The new Kunsthaus Zürich extension expands the existing Kunsthaus museum, situated between the Grossmünster church and the university. The Kunsthaus Zürich now represents the largest art museum in Switzerland, comprising four buildings from different eras – the Moser building (1910), the Pfister building (1958), the Müller building (1976), and now the Chipperfield extension (2020). The new freestanding building houses the collection of classic modernism, the Bührle collection, temporary exhibitions, and art from 1960 onwards.
Based on the Central Campus masterplan published in 2007, the museum buildings and the Schauspielhaus theatre located on the east side of the urban square Heimplatz, form a gateway of the arts as an urban entry to the education mile. Here, the large freestanding buildings of Zurich’s universities are lined up like a string of pearls leading northwards.
The urban concept for the extension envisaged the placement of a clear geometric volume on the northern edge of the square. The building form takes inspiration from the old cantonal school, built in 1842 to the north of the site, which defines the urban frame with its architectural clarity. The urban plan defines two new external spaces: the urban square to the south, framed on all four sides by buildings, and the new Garden of Art to the north as an open and permeable natural environment. An expansive entrance hall, spanning the full length of the building, creates a link between these two new urban spaces. Due to its low-threshold accessibility, it likewise acts as a public link between the institution and the city. A visitor passageway running underneath the square connects the new building with the existing Kunsthaus, creating one institutional entity.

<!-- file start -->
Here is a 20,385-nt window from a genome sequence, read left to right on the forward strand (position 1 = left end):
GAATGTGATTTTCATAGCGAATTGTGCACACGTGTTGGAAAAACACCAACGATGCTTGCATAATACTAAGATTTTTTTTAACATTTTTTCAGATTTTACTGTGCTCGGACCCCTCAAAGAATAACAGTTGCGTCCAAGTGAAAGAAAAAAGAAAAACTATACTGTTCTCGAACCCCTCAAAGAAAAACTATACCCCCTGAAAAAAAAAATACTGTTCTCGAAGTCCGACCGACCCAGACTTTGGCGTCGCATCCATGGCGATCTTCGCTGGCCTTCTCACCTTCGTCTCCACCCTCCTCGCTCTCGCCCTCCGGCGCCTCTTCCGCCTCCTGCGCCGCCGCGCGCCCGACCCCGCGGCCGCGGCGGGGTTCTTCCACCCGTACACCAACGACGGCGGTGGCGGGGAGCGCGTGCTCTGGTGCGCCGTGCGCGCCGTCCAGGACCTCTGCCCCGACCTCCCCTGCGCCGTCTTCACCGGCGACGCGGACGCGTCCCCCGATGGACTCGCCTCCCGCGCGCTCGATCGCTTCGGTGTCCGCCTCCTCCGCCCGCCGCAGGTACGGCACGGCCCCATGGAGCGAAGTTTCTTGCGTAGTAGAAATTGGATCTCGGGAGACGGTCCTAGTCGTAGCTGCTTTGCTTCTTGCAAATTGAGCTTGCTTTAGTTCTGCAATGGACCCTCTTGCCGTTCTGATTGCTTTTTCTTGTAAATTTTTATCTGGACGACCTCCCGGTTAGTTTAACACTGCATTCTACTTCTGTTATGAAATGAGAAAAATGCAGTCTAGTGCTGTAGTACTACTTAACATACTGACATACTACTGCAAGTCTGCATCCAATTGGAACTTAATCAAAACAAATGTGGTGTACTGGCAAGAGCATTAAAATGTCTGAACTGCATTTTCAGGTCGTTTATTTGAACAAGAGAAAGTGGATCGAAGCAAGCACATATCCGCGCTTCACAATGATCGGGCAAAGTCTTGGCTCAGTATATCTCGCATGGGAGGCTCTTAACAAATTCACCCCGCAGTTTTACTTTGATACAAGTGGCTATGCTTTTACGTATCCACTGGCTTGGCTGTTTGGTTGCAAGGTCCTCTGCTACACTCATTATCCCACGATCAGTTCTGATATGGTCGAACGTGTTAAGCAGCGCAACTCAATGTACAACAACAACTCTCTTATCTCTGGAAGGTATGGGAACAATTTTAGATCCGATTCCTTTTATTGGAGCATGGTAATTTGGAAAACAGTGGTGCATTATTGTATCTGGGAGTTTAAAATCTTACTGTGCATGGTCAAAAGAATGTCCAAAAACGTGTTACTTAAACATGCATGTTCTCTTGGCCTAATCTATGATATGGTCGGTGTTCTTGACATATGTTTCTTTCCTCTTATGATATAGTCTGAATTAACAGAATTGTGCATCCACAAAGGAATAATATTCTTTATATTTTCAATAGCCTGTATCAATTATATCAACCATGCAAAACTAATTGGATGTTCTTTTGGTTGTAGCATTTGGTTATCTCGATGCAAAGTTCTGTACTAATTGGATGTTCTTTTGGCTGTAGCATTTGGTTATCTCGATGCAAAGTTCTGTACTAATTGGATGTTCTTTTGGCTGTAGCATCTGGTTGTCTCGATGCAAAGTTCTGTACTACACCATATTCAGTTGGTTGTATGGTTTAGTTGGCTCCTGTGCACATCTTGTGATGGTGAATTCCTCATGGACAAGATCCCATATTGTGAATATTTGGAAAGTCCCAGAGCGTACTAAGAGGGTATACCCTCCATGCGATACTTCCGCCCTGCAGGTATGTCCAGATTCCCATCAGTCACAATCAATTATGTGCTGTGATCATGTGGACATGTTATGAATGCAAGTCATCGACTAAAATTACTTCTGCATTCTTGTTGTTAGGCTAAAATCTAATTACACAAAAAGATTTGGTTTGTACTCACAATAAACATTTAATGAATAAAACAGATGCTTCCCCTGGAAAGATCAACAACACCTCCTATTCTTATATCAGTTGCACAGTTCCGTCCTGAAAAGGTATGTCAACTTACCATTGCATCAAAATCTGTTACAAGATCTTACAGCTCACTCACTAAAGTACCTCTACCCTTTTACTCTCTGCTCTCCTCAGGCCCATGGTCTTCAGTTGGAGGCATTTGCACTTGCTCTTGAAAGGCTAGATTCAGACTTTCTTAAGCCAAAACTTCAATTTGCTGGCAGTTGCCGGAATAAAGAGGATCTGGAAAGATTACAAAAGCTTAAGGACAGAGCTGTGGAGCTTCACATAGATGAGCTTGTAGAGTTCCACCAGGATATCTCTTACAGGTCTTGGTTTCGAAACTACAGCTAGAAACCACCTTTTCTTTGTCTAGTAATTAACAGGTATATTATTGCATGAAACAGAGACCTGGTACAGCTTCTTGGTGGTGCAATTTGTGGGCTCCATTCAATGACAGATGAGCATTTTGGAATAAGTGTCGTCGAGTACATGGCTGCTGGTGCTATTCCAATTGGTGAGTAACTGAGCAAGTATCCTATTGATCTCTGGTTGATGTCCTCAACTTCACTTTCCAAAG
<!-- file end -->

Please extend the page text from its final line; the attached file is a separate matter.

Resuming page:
The architectural identity is modelled on traditional stone façades, as found in the existing Kunsthaus and many other significant public buildings in Zurich. The extension is therefore embedded in a building culture that is an expression of an enlightened civil society. The new building combines tradition and innovation through slender vertical fins crafted from local Jurassic limestone with sawn surfaces and placed at regular intervals in the façade, embedding the building in its urban and cultural context in a contemporary manner.
The internal organisation is based on the concept of a ‘house of rooms’. This idea finds its expression in the different designs of the rooms in terms of size, orientation, materiality, and lighting, giving each its own character and creating a diverse sequence of spaces. All public functions such as the café/bar, events hall, museum shop, and museum education services are arranged around the central entrance hall at ground floor level, while the two upper floors are reserved exclusively for the display of art. The varyingly dimensioned exhibition spaces are characterised by calm materiality and an abundance of daylight – side light on the first floor and skylight openings on the second floor – placing the immediate experience of art at the centre of the visitor experience.